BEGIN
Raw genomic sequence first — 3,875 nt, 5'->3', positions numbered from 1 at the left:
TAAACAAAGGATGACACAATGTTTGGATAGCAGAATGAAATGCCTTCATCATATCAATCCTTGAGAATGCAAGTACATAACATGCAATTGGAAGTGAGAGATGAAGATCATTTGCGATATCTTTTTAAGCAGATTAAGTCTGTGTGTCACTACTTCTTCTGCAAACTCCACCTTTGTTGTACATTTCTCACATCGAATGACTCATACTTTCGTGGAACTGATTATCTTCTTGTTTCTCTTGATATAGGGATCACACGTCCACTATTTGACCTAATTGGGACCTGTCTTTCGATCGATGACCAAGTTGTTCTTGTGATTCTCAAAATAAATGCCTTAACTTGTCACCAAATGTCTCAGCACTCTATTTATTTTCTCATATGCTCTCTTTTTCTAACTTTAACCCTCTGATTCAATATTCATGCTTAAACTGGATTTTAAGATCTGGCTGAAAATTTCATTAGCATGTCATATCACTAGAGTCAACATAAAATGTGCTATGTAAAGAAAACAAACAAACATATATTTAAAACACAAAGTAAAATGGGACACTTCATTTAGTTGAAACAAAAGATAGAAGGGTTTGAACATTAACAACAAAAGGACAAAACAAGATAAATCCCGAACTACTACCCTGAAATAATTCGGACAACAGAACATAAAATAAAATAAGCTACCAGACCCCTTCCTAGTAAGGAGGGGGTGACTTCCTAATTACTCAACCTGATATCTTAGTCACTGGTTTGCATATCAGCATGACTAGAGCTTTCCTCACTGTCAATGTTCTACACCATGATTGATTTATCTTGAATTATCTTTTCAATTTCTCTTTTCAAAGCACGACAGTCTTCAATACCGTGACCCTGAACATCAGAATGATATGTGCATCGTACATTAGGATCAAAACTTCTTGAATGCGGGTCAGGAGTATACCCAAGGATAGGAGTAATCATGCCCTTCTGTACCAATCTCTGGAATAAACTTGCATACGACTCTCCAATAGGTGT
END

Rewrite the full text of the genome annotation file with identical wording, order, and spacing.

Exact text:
Raw genomic sequence first — 3,875 nt, 5'->3', positions numbered from 1 at the left:
TAAACAAAGGATGACACAATGTTTGGATAGCAGAATGAAATGCCTTCATCATATCAATCCTTGAGAATGCAAGTACATAACATGCAATTGGAAGTGAGAGATGAAGATCATTTGCGATATCTTTTTAAGCAGATTAAGTCTGTGTGTCACTACTTCTTCTGCAAACTCCACCTTTGTTGTACATTTCTCACATCGAATGACTCATACTTTCGTGGAACTGATTATCTTCTTGTTTCTCTTGATATAGGGATCACACGTCCACTATTTGACCTAATTGGGACCTGTCTTTCGATCGATGACCAAGTTGTTCTTGTGATTCTCAAAATAAATGCCTTAACTTGTCACCAAATGTCTCAGCACTCTATTTATTTTCTCATATGCTCTCTTTTTCTAACTTTAACCCTCTGATTCAATATTCATGCTTAAACTGGATTTTAAGATCTGGCTGAAAATTTCATTAGCATGTCATATCACTAGAGTCAACATAAAATGTGCTATGTAAAGAAAACAAACAAACATATATTTAAAACACAAAGTAAAATGGGACACTTCATTTAGTTGAAACAAAAGATAGAAGGGTTTGAACATTAACAACAAAAGGACAAAACAAGATAAATCCCGAACTACTACCCTGAAATAATTCGGACAACAGAACATAAAATAAAATAAGCTACCAGACCCCTTCCTAGTAAGGAGGGGGTGACTTCCTAATTACTCAACCTGATATCTTAGTCACTGGTTTGCATATCAGCATGACTAGAGCTTTCCTCACTGTCAATGTTCTACACCATGATTGATTTATCTTGAATTATCTTTTCAATTTCTCTTTTCAAAGCACGACAGTCTTCAATACCGTGACCCTGAACATCAGAATGATATGTGCATCGTACATTAGGATCAAAACTTCTTGAATGCGGGTCAGGAGTATACCCAAGGATAGGAGTAATCATGCCCTTCTGTACCAATCTCTGGAATAAACTTGCATACGACTCTCCAATAGGTGT